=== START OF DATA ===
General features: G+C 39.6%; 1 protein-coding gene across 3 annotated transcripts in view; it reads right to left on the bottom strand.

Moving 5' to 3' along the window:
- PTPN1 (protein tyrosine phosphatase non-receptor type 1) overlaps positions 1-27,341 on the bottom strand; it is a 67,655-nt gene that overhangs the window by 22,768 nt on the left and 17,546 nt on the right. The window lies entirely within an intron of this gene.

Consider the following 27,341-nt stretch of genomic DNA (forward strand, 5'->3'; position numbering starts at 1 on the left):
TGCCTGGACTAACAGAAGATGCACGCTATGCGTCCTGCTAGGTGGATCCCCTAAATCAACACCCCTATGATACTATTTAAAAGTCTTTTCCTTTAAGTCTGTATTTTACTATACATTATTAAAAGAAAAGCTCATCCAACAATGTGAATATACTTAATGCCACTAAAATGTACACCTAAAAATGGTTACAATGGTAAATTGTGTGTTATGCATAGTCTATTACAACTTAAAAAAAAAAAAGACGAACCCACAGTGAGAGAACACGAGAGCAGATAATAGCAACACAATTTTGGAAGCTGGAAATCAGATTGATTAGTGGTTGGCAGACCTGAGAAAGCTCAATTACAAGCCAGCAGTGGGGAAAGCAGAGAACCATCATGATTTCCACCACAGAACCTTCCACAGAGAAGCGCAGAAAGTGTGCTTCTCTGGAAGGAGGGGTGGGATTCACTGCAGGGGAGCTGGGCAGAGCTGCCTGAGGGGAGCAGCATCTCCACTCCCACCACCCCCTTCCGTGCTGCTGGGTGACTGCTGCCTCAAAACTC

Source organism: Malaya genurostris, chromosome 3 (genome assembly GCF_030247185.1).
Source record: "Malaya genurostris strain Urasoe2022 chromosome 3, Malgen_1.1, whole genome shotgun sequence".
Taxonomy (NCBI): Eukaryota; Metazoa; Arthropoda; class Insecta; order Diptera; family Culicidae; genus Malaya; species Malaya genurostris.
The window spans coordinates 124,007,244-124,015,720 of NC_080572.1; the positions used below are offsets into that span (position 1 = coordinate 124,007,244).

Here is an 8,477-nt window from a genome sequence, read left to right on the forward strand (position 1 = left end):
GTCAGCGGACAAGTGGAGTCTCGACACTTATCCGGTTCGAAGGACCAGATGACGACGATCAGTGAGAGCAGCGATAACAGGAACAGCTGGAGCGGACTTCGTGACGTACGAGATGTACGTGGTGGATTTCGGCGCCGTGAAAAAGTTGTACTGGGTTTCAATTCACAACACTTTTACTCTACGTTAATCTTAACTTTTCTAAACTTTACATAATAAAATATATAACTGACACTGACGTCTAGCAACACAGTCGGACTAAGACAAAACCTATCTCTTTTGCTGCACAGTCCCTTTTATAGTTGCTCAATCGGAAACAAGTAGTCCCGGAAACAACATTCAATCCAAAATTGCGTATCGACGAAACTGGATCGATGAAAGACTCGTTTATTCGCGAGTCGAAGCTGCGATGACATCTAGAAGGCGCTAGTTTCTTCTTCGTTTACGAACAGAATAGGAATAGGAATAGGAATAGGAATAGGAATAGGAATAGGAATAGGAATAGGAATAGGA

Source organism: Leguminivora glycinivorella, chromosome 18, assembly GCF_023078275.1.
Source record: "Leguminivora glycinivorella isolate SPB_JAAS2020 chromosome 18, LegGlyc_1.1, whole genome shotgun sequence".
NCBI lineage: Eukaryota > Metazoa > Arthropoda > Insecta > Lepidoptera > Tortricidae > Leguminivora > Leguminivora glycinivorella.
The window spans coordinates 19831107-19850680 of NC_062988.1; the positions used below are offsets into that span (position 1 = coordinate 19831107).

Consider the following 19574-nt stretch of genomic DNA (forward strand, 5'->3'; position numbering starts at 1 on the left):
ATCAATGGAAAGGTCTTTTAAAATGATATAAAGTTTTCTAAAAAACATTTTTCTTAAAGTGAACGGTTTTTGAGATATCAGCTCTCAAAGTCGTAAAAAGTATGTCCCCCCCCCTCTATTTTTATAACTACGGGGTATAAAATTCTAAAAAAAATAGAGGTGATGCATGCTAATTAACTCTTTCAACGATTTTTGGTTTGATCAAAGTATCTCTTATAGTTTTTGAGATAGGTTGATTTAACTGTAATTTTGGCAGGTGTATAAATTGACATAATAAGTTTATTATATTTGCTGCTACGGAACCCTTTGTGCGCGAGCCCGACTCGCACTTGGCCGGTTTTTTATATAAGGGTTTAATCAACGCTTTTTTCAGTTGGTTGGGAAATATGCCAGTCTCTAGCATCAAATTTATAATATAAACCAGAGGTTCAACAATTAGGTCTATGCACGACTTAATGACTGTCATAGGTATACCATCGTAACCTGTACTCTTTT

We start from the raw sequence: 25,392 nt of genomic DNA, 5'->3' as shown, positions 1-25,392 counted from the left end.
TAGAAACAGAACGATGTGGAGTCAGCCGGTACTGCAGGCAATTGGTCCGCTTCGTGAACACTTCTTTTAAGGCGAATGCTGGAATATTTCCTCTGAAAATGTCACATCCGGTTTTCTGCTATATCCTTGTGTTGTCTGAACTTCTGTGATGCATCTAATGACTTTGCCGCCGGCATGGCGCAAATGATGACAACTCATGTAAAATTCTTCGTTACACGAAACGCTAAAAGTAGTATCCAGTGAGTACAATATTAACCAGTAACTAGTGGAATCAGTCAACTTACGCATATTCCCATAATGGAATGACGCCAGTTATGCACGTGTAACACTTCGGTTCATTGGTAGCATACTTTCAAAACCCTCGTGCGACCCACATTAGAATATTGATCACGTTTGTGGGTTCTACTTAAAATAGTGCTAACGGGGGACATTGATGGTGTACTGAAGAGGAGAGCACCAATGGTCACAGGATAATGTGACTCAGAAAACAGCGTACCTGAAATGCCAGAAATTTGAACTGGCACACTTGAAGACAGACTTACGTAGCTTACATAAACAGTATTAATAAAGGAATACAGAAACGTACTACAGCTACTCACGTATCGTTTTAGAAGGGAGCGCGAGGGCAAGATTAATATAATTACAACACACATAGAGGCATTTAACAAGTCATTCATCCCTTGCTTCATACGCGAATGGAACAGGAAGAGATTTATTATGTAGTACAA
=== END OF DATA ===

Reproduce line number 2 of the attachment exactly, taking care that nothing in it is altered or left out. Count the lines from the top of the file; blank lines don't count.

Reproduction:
Moving 5' to 3' along the window: